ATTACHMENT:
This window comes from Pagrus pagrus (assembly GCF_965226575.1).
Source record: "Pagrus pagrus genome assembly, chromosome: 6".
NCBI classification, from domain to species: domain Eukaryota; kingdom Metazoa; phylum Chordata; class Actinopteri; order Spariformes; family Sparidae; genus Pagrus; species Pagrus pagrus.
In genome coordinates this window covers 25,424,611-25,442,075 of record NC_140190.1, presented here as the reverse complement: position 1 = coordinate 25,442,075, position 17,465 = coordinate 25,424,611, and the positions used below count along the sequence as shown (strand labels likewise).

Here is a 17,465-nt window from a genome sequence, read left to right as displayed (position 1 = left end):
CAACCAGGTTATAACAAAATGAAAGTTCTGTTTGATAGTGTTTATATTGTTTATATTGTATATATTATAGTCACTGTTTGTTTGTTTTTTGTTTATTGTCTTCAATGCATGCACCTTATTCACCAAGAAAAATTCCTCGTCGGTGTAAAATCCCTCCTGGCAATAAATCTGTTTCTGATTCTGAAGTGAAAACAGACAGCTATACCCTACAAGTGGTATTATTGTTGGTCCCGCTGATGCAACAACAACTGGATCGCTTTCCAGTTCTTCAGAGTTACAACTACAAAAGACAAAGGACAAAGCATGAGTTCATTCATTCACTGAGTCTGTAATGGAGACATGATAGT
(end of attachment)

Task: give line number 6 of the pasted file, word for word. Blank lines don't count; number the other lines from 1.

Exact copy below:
CAACCAGGTTATAACAAAATGAAAGTTCTGTTTGATAGTGTTTATATTGTTTATATTGTATATATTATAGTCACTGTTTGTTTGTTTTTTGTTTATTGTCTTCAATGCATGCACCTTATTCACCAAGAAAAATTCCTCGTCGGTGTAAAATCCCTCCTGGCAATAAATCTGTTTCTGATTCTGAAGTGAAAACAGACAGCTATACCCTACAAGTGGTATTATTGTTGGTCCCGCTGATGCAACAACAACTGGATCGCTTTCCAGTTCTTCAGAGTTACAACTACAAAAGACAAAGGACAAAGCATGAGTTCATTCATTCACTGAGTCTGTAATGGAGACATGATAGT